Devil’s Freedom, the new work by one of Latin America’s foremost documentary filmmakers, is a harrowing examination of the collateral damage of the Mexican Drug War. Shot over a year and a half, this documentary is writer/director Everardo González’s reflection on the psychological impacts of extreme cruelty. Devil’s Freedom goes beyond the blood-soaked statistics and tells the stories of a few specific individuals who have been personally touched by the violence: a mother looking for her missing sons, daughters looking for their missing mother, a deserter from the Mexican Army, teenage boys working as hit men for the cartels.
Much of Devil’s Freedom consists of interviews. However, since anonymity was literally a matter of life or death for his subjects, the director chose to have them appear in masks (by Roberto Ortiz and Ana Flores) that cover their entire heads, leaving only the eyes, nose, mouth, and ears free. The masks are borne of necessity, but they’re also an artistic choice, lending a downright unnerving edge to the film. Most of these masked people are interviewed in dark, bland interior spaces, lit primarily by a single light source. Their eyes often stare directly into the camera, shining with an eerie brightness.
This is not an easy piece to watch, but not only for the reasons one might expect. Some of González’s subjects are disturbingly young, and images of masked children holding stuffed animals are juxtaposed with the vivid stories of teenage hit men who cry as they recall their first murders. That being said, at no point is a scene of graphic violence actually shown on screen.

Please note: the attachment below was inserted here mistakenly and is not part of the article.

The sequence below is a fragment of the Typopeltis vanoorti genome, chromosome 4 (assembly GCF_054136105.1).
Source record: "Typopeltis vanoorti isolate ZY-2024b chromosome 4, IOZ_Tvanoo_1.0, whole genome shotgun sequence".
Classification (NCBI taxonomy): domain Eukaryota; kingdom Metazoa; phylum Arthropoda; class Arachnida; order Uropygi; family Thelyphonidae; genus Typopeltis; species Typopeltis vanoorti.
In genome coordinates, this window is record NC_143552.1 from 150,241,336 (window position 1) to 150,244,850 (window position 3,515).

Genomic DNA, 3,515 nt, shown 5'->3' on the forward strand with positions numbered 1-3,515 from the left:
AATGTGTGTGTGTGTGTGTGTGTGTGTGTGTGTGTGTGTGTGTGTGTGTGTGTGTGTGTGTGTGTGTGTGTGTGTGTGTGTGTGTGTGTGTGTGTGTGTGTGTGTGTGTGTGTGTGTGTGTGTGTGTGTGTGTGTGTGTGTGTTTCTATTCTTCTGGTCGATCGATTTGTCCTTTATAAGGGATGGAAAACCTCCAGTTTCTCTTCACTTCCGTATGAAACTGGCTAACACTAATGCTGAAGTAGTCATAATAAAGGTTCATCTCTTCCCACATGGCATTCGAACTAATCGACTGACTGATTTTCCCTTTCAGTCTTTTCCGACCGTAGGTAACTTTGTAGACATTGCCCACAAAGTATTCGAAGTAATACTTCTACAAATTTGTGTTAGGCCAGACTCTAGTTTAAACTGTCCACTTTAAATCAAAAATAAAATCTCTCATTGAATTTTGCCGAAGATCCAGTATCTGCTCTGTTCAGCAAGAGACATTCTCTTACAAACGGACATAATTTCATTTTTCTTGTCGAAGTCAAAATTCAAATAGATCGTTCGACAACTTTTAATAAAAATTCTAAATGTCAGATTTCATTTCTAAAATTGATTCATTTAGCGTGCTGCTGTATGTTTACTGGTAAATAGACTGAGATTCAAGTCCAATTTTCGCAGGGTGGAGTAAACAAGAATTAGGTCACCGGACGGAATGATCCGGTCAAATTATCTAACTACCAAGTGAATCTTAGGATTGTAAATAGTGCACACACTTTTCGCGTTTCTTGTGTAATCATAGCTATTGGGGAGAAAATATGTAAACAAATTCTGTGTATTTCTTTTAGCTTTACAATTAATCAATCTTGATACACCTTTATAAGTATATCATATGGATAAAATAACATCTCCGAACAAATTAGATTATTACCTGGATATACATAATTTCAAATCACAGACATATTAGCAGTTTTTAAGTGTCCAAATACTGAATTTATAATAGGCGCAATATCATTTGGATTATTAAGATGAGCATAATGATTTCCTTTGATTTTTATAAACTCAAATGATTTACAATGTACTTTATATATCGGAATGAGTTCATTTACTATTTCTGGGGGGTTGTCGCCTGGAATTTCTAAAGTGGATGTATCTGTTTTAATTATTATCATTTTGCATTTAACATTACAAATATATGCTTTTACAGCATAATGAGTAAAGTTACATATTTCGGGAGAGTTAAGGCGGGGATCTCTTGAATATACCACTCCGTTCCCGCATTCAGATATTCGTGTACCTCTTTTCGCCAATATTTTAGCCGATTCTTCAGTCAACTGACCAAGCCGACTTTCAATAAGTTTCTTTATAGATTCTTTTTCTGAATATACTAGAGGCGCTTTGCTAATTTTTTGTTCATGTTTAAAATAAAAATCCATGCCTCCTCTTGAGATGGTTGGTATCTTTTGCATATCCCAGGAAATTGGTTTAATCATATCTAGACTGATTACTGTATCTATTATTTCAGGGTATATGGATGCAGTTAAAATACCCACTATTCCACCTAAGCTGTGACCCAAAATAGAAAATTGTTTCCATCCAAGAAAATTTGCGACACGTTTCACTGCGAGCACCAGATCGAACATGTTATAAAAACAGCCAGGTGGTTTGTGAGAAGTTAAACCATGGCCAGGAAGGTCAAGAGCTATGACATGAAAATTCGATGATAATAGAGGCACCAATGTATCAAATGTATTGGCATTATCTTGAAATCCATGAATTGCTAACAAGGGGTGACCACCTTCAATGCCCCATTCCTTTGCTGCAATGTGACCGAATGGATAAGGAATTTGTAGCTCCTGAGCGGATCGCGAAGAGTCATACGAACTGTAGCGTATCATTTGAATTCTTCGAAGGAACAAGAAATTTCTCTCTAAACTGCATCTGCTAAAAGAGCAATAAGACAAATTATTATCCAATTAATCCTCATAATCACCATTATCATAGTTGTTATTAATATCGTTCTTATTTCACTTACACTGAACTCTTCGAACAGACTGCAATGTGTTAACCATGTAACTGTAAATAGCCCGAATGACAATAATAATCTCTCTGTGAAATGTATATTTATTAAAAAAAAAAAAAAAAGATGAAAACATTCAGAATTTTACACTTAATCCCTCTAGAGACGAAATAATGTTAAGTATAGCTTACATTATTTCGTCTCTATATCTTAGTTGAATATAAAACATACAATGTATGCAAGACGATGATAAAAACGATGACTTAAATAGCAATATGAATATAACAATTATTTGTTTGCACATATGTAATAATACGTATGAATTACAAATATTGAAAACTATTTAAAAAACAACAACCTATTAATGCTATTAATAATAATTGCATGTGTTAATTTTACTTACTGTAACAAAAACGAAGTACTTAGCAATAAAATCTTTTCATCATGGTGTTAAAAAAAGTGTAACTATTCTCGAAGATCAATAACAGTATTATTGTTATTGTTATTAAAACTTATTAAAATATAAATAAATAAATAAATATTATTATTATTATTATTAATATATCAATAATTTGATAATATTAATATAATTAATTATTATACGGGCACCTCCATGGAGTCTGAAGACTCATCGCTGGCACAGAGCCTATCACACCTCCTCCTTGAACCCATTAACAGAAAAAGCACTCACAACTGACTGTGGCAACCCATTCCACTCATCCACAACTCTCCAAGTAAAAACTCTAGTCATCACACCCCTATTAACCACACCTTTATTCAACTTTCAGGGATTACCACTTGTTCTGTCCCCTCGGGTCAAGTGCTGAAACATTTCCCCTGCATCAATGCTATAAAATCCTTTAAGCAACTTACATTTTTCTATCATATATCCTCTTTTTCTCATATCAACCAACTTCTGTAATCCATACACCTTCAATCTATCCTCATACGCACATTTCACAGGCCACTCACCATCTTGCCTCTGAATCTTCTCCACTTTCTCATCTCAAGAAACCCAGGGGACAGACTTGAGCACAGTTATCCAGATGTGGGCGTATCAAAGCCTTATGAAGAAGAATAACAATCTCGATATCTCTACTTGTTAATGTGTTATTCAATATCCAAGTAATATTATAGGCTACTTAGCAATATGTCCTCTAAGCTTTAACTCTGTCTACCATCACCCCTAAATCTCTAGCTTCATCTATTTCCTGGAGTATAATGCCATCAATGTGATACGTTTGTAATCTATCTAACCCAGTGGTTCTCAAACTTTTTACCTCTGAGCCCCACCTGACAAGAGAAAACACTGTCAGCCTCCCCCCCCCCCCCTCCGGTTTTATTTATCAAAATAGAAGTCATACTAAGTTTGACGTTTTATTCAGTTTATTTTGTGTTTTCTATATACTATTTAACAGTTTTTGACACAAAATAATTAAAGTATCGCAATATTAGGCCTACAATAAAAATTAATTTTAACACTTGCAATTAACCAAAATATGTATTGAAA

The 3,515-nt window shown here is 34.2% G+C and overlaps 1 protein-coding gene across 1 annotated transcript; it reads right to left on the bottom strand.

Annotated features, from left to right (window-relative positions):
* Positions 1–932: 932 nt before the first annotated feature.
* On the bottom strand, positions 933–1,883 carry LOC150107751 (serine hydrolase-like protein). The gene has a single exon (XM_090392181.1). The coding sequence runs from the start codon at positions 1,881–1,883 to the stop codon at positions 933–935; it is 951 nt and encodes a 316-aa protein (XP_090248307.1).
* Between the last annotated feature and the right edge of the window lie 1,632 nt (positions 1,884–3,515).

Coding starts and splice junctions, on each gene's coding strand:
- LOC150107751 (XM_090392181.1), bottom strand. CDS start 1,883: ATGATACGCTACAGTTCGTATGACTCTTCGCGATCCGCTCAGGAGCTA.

The interviews are intermixed with long, meditative landscapes: the Mexican desert at dawn, abandoned buildings at dusk, burning cars, rubbish left on the side of the road. María Secco’s evocative cinematography and the keen editing eye of Paloma López Carrillo support Gonzalez’s gripping direction. Both the sound design, by Matías Barberis – birdsong, crickets, the tinkling of wind chimes – and Quincas Moreira’s music also contribute to the film’s disorienting atmosphere.
Everardo González’s Mexico is a country full of masked people, hiding in plain sight, unsure if the person sitting next to them on the bus is a murderer or a victim – or both. Devil’s Freedom is startlingly, starkly beautiful. Clocking in at only 74 minutes, this hauntingly beautiful documentary packs a serious punch that will stay with viewers long after the credits have finished rolling.
La Libertad del Diablo (Devil’s Freedom) does not have a UK release date yet.
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